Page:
The benefits of aspirin for preventing and mitigating heart attacks have been known for years. Many people take a low dose of aspirin daily, just in case. New research is pointing to a new benefit of daily aspirin: cancer prevention.
Researchers at the University of Oxford in the United Kingdom conducted three separate studies on the effect, if any, of daily aspirin consumption on cancer deaths. The results were encouraging.
In one study, more than 17,000 people participated in the experiment. The portion of the group who took daily, low dose aspirin experienced 46% fewer cases of colon, prostate and lung cancers and 18% fewer cases of all other cancers.
In another trial, the group taking aspirin suffered only 324 cases of cancer compared to the control group's 421 cases. Aspirin also seems to slow the spread of cancer once it takes hold. In a study of cancer patients, those who took aspirin were 15% less likely to die after three years and 37% less likely to die after five years, compared to similar cancer patients who did not take aspirin. Another study of cancer patients found a 50% lower chance of cancer spreading after 6 years compared to those not taking aspirin.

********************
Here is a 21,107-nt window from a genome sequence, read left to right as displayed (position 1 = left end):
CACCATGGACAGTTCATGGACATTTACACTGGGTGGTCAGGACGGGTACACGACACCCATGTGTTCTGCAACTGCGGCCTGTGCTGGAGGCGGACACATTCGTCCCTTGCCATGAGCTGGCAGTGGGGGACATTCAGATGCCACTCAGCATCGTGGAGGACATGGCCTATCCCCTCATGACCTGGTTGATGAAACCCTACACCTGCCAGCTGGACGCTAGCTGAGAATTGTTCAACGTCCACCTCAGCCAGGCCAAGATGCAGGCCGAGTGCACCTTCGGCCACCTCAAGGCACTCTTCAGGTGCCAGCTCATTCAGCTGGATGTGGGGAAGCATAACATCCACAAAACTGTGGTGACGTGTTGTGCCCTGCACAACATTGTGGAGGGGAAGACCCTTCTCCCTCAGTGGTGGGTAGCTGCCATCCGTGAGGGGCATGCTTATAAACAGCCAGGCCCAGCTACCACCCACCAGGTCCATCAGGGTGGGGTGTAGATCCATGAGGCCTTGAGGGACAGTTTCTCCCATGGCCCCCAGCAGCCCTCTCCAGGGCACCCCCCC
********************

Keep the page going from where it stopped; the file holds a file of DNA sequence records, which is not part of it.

These studies did not identify the reason why aspirin reduces cancer risk, they just identified the correlation. Some doctors suspect that aspirin's effect on the platelets in the blood might have something to do with reducing cancer.
Aspirin is not without its problems. Aspirin thins the blood, so it is dangerous for people subject to cerebral bleeding. It can also cause stomach upset and cause digestive system bleeding. There are specially-crafted versions of low dose aspirin that have an enteric coating to reduce stomach issues. The coating delays the digestion of the aspirin until it is farther down the digestive path, saving the stomach wall from exposure.
So, should you take an aspirin every day? Do check with your doctor, because aspirin can worsen internal bleeding. And be sure to take the "baby" aspirin or low dose (81mg) aspirin rather than the full strength version. For most of us, though, it just makes good sense.